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How to Make a Great Impression on Your New Boss

Updated: May 10, 2019

two women standing at table with computer and notepad

The secret to making your boss happy comes down to three things:

  1. Making their life easier

  2. Inspiring confidence

  3. Keeping them in the loop

What if you could knock out all three in your first week on the job? Impossible? Not at all. Keep reading to learn the three things you should do right away to make a great impression on your boss – and set the stage for a positive working relationship.

Request a Priorities/Expectations Meeting

Let’s be honest for a moment. Even though it’s your first week on the job, that doesn’t mean you’re the center of attention. Just like any other day, your boss still has a million other priorities competing for his/her time.

Depending on the organization, you may or may not have a thorough orientation. And in most cases, your boss probably had great intentions to organize everything you need for your first day. But… that doesn’t always happen. It’s now your job to gather what’s missing.

As early as possible in the week, request a one-on-one meeting with your supervisor to discuss their expectations and priorities (both for you and for the department). This touches on the first secret of making a boss happy – making their life easier. Be prepared with a list of questions such as:

  • How would you define a successful first week for me? What would I have accomplished?

  • Can we make a list of goals?

  • What is "top of mind" for you right now? What’s the hottest priority?

  • What are the goals/objectives for our department – for this week, quarter, or year?

  • If you’re busy, what can I do to use my time effectively (until I’m working on my own)?

  • How can I learn about my responsibilities without taking up a lot of your time?

Volunteer for an Important Project

Rather than waiting for your boss to give you responsibility, show your initiative by volunteering to work on an important project. Use the insights you learned from your priorities/expectations meeting to decide what project would have the most impact. Select a something that’s high visibility and will relieve stress from your supervisor. For example:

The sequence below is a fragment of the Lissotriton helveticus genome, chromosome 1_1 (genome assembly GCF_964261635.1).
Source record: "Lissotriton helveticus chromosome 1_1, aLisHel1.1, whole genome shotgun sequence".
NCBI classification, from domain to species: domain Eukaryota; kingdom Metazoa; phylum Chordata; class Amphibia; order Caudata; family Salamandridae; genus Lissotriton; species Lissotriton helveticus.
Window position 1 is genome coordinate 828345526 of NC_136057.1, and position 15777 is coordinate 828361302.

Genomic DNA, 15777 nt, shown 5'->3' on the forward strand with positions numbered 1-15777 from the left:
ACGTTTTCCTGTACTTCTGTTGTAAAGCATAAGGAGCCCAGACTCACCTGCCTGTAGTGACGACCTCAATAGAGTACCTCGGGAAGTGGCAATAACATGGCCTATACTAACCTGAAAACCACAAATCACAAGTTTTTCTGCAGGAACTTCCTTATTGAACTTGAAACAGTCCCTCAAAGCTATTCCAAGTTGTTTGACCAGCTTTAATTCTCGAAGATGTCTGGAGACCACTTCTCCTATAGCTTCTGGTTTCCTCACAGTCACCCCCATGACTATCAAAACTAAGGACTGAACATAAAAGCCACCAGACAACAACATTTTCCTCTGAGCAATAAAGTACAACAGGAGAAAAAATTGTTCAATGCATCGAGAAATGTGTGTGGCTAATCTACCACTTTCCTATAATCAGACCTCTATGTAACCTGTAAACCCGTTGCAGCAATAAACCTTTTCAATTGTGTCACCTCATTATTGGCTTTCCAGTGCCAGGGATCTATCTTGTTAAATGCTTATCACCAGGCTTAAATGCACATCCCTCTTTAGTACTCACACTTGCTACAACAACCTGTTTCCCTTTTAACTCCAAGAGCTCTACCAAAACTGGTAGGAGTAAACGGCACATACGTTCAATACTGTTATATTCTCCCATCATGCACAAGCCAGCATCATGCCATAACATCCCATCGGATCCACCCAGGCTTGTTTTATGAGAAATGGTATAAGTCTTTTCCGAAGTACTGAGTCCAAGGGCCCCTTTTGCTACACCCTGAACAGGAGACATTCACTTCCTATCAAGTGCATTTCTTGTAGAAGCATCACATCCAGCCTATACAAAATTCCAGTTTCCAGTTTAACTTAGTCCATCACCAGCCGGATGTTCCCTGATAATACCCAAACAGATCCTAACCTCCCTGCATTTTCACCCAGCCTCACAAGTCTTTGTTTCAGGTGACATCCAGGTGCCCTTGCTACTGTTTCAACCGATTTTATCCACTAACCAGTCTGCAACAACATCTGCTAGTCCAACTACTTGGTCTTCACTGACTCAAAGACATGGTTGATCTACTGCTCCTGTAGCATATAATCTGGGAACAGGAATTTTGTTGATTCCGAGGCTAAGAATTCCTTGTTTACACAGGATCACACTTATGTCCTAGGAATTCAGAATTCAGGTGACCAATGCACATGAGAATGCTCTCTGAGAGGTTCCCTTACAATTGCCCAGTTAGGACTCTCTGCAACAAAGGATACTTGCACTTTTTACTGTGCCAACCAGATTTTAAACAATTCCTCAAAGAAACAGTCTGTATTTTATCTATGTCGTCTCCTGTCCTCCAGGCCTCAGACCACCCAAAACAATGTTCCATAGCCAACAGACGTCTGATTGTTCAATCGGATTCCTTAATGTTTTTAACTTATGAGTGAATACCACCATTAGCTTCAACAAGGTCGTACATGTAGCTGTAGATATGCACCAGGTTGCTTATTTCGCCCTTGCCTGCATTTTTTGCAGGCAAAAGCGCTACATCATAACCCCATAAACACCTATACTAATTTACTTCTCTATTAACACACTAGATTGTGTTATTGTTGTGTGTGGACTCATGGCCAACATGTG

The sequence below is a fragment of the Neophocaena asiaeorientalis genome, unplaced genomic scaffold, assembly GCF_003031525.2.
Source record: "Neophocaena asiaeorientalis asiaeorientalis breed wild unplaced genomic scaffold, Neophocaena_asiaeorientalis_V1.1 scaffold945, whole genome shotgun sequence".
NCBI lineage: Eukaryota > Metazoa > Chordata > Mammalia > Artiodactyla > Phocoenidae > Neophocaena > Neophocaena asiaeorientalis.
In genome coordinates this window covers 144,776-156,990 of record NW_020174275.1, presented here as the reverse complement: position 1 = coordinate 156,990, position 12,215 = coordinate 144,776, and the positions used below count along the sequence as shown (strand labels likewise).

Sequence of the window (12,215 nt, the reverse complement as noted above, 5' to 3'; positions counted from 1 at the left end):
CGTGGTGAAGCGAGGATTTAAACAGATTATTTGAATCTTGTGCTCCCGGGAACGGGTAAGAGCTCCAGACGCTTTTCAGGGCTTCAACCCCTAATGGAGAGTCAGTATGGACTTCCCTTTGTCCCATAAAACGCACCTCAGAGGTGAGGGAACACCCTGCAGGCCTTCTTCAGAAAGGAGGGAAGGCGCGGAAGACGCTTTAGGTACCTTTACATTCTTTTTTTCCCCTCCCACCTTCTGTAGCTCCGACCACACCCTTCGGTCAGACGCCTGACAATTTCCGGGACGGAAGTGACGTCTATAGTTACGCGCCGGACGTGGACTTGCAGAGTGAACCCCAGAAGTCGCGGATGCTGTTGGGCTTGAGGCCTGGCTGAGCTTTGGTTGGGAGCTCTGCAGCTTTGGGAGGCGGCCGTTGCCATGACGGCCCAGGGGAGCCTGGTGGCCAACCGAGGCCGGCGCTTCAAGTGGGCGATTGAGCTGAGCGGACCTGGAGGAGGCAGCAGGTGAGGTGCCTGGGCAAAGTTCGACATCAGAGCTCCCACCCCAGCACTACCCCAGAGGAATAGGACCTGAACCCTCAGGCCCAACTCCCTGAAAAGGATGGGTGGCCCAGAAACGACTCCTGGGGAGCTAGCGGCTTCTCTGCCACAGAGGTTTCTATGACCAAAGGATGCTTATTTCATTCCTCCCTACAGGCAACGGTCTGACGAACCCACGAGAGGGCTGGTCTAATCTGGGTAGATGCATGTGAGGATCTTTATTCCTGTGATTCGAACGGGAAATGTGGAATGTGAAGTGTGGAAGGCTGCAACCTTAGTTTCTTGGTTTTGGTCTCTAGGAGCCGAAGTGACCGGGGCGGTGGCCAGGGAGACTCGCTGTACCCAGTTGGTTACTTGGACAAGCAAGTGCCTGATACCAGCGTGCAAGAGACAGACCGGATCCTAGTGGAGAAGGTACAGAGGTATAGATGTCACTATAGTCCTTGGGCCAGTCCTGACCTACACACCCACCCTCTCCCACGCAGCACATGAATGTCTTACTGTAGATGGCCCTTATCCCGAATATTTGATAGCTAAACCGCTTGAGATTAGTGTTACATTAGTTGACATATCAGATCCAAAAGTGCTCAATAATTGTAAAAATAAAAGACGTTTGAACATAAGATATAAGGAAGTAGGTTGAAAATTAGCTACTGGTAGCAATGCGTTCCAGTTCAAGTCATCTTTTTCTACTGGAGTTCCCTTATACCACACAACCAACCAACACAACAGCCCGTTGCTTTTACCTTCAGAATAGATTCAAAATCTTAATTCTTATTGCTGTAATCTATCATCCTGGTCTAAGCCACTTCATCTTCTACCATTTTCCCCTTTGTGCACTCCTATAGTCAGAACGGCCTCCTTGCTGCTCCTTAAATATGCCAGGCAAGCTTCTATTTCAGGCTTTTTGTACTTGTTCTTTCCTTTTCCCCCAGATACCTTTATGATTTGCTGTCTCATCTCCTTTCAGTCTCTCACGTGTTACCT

Dear Bill,

Based on our priorities/expectations meeting yesterday, I thought it might be helpful for me to work on the statistical analysis for your Board meeting next week. I can set up the Excel spreadsheet with all the data and run some preliminary models, so at least you won’t have to start from scratch.

You’ve just made their life easier. Plus, when you do a great job, you’ll inspire confidence (the second secret to making your boss happy). They’ll feel more comfortable delegating work to you in the future and appreciate your initiative.

Provide a Weekly Status Report

The last task for your first week is to provide a status report. Sum up everything you’ve done and ask for feedback. This accomplishes the last secret of boss happiness – keeping them in the loop. Here are some ideas for what to include:

  • New employee trainings

  • Online courses for software

  • Meetings with coworkers

  • Materials you read or watched

  • Tasks you completed (even if you were doing them together with someone else)

Let your boss know if there were tasks or trainings you couldn’t complete for some reason

(the person was on vacation, you ran out of time, etc.). That way, they know to schedule these next week.

You could also ask your boss if they’d like a status report every Friday. In most cases, they will, especially for a while when you’re new. It’s also an easy way for them to report on your progress to their superiors.


Look at that. You just wowed your boss in three easy steps. And you’ve only been there a week.

Now keep it up. You’ll always be your boss’ favorite employee if you focus on making their life easier, inspiring confidence, and keeping them in the loop.

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